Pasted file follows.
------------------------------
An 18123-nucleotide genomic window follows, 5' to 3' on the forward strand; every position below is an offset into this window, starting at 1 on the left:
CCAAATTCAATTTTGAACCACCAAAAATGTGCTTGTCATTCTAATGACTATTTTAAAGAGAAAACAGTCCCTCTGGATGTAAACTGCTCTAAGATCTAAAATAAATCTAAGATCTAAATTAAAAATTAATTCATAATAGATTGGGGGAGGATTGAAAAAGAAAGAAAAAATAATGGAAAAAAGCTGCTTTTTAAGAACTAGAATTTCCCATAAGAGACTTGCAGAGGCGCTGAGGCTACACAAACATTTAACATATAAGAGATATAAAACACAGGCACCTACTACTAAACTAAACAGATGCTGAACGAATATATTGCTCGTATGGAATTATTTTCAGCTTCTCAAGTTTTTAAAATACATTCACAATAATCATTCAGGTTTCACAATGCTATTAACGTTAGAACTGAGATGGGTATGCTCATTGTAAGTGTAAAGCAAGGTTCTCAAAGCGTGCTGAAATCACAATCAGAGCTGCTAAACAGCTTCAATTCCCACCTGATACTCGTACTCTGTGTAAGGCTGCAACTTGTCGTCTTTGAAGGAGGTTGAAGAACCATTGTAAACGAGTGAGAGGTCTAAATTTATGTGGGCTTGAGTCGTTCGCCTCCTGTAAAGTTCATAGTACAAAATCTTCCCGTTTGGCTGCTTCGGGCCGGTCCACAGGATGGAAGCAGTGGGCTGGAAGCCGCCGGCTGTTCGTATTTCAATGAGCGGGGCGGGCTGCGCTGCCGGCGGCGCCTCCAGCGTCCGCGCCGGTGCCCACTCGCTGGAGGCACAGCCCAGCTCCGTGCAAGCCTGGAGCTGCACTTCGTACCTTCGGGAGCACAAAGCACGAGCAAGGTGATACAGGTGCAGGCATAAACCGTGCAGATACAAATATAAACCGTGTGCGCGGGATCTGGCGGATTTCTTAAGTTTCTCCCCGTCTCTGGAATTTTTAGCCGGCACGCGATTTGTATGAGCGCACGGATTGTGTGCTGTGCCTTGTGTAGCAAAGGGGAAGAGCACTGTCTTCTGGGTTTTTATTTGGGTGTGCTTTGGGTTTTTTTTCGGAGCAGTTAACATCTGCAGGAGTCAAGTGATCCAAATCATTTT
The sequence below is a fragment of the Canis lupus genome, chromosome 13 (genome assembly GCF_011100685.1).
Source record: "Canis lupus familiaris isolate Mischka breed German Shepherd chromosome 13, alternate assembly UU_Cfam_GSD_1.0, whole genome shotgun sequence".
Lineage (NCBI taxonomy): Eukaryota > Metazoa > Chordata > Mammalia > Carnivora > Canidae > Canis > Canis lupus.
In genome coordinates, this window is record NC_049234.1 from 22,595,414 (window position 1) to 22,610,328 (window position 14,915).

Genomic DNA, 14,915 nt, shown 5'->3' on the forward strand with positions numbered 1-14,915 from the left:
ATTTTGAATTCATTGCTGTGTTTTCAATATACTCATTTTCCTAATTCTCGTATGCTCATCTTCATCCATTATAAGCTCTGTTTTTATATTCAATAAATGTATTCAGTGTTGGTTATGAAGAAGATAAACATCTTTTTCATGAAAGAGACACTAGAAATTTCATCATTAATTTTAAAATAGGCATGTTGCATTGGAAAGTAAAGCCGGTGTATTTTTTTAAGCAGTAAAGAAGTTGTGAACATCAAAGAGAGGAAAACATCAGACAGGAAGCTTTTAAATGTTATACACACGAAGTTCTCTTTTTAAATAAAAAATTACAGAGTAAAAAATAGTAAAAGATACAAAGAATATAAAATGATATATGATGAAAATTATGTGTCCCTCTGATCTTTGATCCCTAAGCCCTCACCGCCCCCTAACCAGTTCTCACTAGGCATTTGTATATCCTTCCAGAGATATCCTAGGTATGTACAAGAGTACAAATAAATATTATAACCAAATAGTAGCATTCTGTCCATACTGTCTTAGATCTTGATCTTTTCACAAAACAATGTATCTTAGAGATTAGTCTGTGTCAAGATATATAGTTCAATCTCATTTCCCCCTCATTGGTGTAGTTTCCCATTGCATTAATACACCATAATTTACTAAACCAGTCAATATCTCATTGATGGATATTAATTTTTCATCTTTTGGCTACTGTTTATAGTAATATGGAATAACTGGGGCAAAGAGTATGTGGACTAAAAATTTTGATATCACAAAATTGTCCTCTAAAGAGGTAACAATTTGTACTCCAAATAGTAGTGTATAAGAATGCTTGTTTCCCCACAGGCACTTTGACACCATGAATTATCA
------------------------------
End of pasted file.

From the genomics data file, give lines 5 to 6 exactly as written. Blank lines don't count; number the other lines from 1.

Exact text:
Lineage (NCBI taxonomy): Eukaryota > Metazoa > Chordata > Mammalia > Carnivora > Canidae > Canis > Canis lupus.
In genome coordinates, this window is record NC_049234.1 from 22,595,414 (window position 1) to 22,610,328 (window position 14,915).